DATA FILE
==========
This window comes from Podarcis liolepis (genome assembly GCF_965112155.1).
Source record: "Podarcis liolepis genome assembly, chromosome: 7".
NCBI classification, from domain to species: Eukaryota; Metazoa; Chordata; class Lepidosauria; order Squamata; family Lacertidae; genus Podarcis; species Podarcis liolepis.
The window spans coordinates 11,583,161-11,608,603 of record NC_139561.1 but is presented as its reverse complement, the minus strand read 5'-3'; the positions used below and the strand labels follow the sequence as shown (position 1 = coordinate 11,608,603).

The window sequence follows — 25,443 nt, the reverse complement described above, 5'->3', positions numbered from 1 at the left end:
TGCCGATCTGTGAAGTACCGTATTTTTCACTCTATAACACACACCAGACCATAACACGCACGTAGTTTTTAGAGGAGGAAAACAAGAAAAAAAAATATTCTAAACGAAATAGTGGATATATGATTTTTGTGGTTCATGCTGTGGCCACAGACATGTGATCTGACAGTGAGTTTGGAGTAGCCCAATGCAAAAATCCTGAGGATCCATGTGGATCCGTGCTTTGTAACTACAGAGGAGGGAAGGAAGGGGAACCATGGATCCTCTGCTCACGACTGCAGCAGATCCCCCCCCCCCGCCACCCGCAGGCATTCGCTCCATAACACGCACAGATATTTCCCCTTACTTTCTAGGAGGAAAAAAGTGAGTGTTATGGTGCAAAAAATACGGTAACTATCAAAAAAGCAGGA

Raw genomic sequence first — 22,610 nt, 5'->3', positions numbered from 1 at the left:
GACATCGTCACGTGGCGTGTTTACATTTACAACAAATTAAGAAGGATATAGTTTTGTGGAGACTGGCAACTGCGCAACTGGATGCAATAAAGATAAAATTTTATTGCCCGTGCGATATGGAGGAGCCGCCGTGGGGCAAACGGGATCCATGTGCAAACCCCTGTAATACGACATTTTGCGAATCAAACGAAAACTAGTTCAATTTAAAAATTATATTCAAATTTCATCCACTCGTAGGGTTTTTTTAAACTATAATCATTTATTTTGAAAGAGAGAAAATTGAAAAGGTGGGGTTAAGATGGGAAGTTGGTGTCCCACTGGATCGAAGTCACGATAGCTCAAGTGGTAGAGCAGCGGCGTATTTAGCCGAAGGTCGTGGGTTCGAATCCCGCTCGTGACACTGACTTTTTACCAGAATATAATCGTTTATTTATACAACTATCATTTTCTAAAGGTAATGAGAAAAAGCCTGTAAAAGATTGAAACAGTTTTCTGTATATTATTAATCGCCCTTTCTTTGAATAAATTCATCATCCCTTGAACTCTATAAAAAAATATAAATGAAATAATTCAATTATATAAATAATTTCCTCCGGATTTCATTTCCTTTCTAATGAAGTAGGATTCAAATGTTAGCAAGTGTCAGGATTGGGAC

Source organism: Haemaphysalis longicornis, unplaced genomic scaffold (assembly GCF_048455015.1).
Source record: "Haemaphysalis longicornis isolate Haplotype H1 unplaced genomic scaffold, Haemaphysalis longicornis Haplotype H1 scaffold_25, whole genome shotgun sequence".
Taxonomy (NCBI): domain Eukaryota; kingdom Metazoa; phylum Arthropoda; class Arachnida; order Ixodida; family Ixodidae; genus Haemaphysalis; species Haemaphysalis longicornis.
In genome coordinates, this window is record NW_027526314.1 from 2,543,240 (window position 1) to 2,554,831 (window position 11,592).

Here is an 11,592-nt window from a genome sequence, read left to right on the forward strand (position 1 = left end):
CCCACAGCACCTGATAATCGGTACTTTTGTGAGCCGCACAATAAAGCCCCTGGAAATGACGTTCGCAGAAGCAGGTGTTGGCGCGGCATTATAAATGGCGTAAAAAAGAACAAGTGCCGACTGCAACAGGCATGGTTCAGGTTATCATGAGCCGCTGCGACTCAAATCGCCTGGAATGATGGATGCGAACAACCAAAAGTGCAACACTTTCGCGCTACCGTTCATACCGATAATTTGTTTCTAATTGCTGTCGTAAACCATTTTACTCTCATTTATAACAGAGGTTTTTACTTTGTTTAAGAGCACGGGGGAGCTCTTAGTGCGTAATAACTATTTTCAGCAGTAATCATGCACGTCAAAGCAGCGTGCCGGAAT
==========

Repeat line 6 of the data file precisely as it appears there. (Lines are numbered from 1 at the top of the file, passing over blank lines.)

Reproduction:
TGCCGATCTGTGAAGTACCGTATTTTTCACTCTATAACACACACCAGACCATAACACGCACGTAGTTTTTAGAGGAGGAAAACAAGAAAAAAAAATATTCTAAACGAAATAGTGGATATATGATTTTTGTGGTTCATGCTGTGGCCACAGACATGTGATCTGACAGTGAGTTTGGAGTAGCCCAATGCAAAAATCCTGAGGATCCATGTGGATCCGTGCTTTGTAACTACAGAGGAGGGAAGGAAGGGGAACCATGGATCCTCTGCTCACGACTGCAGCAGATCCCCCCCCCCCGCCACCCGCAGGCATTCGCTCCATAACACGCACAGATATTTCCCCTTACTTTCTAGGAGGAAAAAAGTGAGTGTTATGGTGCAAAAAATACGGTAACTATCAAAAAAGCAGGA